This month's quote is from the New York Times review by Scott Stossel of The Averaged American: Surveys, Citizens, and the Making of a Mass Public, by Sarah E. Igo. The review of this interesting book on the history of public opinion measurements and their influence on how we think about ourselves is quite favorable but his parting reminder couldn't be more right on:
"Even as we have moved toward ever-finer calibrations of statistical measurement, the knowledge that social science can produce is, in the end, limited. Is the statistical average rendered by pollsters the distillation of America? Or its grinding down into porridge? For all of the hunger Americans have always expressed for cold, hard data about who we are, literary ways of knowing may be profounder than statistical ones. (You can learn as much about life on Main Street from Sinclair Lewis as from the Lynds.) Poll-saturated though we may be, our national self-understanding still comes as much from art (think of Norman Rockwell or Edward Hopper), literature (think of ''The Great Gatsby'' or even ''The Bonfire of the Vanities'') and impressionistic journalism (think of James Agee and Walker Evans, or Joan Didion) as it does from any survey. I'm sure at least 23 percent of Americans would agree with me."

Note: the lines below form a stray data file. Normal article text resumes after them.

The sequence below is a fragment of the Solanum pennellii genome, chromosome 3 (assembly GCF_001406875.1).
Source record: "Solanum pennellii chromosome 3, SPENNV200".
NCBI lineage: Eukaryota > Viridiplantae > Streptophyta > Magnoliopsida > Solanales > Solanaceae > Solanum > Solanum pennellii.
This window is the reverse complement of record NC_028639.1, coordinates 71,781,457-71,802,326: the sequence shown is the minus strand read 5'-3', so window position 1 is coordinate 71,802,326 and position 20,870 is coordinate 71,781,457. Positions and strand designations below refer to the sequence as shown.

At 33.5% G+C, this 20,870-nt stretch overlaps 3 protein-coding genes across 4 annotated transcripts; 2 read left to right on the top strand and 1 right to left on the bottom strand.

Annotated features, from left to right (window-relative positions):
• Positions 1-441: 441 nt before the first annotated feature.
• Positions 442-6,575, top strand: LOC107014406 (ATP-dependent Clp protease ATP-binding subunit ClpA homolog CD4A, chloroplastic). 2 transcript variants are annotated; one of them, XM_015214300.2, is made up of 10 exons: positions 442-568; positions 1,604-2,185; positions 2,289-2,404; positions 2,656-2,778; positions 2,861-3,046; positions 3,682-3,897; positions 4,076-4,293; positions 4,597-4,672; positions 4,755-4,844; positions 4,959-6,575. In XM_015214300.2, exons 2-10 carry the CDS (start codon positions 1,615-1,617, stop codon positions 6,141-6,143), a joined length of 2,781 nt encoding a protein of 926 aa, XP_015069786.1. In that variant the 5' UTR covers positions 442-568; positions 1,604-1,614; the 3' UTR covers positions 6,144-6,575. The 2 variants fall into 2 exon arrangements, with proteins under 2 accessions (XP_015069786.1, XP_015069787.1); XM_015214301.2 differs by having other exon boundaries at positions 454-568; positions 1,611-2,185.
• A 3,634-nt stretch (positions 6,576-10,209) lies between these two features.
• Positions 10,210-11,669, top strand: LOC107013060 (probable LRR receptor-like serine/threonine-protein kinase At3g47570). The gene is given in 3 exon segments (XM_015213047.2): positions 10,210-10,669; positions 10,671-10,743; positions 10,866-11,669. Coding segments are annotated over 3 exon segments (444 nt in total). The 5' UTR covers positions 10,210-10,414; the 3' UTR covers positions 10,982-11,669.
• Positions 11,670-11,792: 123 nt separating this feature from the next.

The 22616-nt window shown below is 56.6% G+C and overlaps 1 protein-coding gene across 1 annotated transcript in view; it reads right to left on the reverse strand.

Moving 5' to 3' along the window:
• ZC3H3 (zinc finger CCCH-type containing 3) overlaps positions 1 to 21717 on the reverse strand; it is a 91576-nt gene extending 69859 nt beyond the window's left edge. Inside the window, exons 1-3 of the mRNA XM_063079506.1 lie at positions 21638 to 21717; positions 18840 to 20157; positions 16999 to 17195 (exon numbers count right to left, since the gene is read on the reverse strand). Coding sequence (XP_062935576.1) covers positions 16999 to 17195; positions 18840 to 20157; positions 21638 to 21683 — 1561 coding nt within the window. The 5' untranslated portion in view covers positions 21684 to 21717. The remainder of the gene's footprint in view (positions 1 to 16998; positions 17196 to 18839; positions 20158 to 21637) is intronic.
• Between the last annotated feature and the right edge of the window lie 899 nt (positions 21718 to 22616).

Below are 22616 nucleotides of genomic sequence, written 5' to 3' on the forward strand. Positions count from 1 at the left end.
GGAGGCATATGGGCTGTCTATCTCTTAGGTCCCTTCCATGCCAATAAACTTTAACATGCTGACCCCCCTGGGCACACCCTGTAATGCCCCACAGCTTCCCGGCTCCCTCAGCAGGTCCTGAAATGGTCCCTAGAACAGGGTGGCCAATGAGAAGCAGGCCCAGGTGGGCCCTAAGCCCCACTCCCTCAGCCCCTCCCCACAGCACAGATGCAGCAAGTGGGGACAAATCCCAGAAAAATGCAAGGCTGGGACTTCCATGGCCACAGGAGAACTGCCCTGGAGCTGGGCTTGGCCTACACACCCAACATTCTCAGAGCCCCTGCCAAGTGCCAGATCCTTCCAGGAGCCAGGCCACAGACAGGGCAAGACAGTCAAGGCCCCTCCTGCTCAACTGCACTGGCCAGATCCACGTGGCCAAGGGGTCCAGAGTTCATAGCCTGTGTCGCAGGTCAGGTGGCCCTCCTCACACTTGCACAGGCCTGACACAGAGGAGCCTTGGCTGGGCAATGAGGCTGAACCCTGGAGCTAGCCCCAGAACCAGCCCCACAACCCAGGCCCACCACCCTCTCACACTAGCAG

--Scott Stossel, "Measure for Measure," New York Times, 1/21/ 2007
Painting: Edward Hopper, Room in New York (1932)